Etsedrón’s installation consisted of hybrid anthropomorphic figures with beast heads made of leather, vines, gourds, clay, seeds, and roots collected from Bahia, pointing to the group’s affiliation with poverty and the esoteric cultural practices of the region. While Etsedrón was underrated by the critics and rejected by the public, Amaral saw the installation as a possible alternative to the markedly “internationalist” aesthetics represented by classic Brazilian Concretism. Etsedrón exposed the flip side of liberal capitalism: the poverty of rural life, far from the splendor of cities. Amaral’s text is also part of a larger theoretical conversation and ongoing debate about Latin American art. Employing Traba’s terminology, Amaral described Etsedrón as driven by the intensity of an “enclosed” area, bringing the ecological energy of the earth to their art, in opposition to the ideals of Argentine art critic Romero Brest, who saw vanguards as an exclusive product of dense modern urbanization. The Brazilian curator also mentions the racial component of the artwork and its potential to define a future for Latin American culture, declaring that Etsedrón is “not ‘white,’” is imbued with a “mulatto personality,” and constitutes a strong response to elitist European definitions of Arte Povera and “primitivism,” used in the modern Western tradition to consume the culture of the other and treat it as a footnote, as seen in Les Demoiselles d’Avignon (1907), in which Pablo Picasso instrumentalized vernacular African masks. Amaral concludes: “In order for us to appreciate without prejudice a work such as Etsedrón, testimony of a mulatto artform, that appears before us in a Biennial whose model is Venice—what a scandal!—perhaps it would be useful to adopt (as suggested by the Peruvian critic Juan Acha), a critical Latin American approach rather than a critical European-American lens.” 16
In turn, Juan Acha sees Etsedrón’s work as different from what he referred to in his pioneering article from the first issue of Artes Visualesas “developmentalist aesthetics”—the international technological style produced by the experience of living in big cities. However, Acha is skeptical of the idea that this is the path that art should take in Latin America, recognizing that its international plurality poses a challenge to finding a paradigm for the whole region. In the same issue of the magazine, the art critic Damián Bayón, who studied under Romero Brest, rejects folklore and localism, arguing that “Latin American art must lose itself in the influence of other cultures and that the true provincialism according to Eco is to ‘always elaborate the neurotic sensation of being independent.’” 17
The conversations and debates in Artes Visuales were also taken to the São Paulo Biennial in the 1970s.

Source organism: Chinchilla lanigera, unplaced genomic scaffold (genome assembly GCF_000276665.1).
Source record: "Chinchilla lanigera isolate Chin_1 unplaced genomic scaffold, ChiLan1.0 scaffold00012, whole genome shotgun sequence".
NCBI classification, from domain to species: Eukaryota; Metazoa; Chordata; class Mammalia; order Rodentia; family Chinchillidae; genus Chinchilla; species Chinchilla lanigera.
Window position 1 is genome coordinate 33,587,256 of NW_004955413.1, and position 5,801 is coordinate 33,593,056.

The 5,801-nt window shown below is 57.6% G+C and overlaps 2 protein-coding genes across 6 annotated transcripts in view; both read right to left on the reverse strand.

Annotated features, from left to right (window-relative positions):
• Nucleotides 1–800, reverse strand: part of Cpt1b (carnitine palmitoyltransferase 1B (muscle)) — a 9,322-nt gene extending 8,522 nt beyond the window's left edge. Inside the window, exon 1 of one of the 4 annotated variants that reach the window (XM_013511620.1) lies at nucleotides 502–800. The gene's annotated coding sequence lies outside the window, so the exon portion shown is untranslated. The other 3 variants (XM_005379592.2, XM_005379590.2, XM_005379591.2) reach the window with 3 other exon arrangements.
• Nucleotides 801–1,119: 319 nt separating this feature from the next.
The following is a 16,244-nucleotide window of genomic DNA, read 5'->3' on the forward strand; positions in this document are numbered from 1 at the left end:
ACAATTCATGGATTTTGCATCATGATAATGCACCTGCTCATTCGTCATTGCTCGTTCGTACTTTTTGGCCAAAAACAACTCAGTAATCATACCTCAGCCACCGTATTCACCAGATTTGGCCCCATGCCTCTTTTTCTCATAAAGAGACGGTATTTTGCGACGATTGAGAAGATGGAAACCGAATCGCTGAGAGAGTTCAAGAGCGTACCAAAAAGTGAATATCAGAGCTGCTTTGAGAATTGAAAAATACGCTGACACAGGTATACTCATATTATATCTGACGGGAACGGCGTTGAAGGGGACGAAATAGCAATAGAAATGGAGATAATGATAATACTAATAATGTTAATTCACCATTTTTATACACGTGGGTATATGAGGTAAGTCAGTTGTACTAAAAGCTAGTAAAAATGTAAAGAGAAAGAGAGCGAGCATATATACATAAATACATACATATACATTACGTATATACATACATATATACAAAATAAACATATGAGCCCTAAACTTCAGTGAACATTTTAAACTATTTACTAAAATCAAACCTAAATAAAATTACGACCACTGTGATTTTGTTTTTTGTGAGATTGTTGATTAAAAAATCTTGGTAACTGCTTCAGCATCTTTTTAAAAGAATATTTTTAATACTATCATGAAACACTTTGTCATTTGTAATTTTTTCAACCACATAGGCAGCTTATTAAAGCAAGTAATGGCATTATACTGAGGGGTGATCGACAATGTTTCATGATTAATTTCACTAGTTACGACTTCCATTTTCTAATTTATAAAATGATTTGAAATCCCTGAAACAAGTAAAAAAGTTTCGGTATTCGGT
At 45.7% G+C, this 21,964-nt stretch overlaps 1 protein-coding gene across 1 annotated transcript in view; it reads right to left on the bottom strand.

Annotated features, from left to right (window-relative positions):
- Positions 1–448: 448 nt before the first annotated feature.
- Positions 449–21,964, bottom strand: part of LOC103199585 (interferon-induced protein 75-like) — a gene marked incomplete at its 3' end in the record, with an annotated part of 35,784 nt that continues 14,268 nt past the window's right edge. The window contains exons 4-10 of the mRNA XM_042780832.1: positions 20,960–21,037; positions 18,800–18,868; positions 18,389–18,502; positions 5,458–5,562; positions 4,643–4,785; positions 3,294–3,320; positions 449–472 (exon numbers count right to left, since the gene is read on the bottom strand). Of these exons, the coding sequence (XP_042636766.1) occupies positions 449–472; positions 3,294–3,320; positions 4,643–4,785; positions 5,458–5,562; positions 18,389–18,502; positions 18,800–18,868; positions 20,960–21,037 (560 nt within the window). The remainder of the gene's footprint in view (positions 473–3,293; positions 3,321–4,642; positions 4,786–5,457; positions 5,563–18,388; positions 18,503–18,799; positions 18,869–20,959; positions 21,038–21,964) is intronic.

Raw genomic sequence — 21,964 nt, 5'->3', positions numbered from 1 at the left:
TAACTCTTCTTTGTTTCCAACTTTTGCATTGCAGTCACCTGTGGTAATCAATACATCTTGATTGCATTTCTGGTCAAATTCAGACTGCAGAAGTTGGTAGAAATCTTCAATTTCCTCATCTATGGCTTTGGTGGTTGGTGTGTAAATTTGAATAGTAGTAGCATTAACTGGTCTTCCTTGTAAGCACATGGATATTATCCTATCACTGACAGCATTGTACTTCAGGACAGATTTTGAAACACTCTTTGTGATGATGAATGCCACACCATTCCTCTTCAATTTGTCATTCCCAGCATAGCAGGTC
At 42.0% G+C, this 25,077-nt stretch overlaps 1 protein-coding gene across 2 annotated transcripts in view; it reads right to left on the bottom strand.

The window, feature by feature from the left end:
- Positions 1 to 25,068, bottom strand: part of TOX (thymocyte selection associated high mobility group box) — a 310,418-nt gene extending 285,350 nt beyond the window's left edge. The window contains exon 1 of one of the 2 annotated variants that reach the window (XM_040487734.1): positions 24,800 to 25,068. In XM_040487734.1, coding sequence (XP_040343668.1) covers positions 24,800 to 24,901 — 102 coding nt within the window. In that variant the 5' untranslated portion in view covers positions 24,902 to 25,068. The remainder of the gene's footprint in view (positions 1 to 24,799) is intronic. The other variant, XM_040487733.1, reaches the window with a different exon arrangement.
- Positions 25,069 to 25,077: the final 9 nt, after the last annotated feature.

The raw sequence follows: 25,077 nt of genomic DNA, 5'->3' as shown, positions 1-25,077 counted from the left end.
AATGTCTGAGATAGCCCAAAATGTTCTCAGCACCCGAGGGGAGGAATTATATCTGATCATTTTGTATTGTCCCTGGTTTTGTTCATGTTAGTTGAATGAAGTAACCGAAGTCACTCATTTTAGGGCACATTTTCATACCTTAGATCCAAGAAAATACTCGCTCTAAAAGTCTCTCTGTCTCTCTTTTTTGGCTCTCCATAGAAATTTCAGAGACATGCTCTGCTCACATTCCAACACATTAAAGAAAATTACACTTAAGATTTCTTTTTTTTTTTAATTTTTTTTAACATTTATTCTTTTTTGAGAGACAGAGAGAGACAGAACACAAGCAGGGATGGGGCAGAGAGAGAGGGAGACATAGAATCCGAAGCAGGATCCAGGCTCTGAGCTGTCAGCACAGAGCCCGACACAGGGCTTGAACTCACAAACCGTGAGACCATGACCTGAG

By publishing critical essays on identity, materiality and discourse from some of the foremost thinkers and artists throughout Latin America, Artes Visuales became a platform for the exchange of ideas in the sphere of Latin American art, the extent of which is readily evident when reviewing its pages, including those issues not analyzed in this essay. These conversations and debates were also taken to the São Paulo Biennial in the 1970s. The Mexican curator and scholar Rita Eder describes“ 18 how this process was made possible through only one edition of the Latin American São Paulo Biennial—a continental version of the global Biennale—in 1978, after Acha convinced Amaral to host the event, which ended with great controversy when the event’s award was given to Argentinian conceptual collective Grupo de los Trece (members of CAyC) and not to Etsedrón.
In the twentieth issue of the magazine, in the winter of 1979, Carla Stellweg wrote an editorial statement in which she rejected the idea of continuing to push for a Latin American problematic in art, arguing that this debate had become trendy and exclusionary of the ethnic diversity of the continent, as it frequently left out non-Spanish speakers from both the Caribbean islands and the continental area, failing to represent the vast array of native languages spoken throughout the region. For Stellweg, the “Latin Americanist approach of Artes Visuales was born out of the need to overcome the phenomenon of isolation,” but the magazine needed a “change of skin.” 19 The Mexican curator suggested that this “change of skin” was perhaps motivated by the recent interest in Latin American culture in the US. The irony in this sentence brings to mind the image of an ouroboros—a snake eating its own tail. What started as an attempt to define Latin American art by strongly opposing US neo-colonization might have resulted in acknowledging North American imperialism in order to update its colonial methods. 20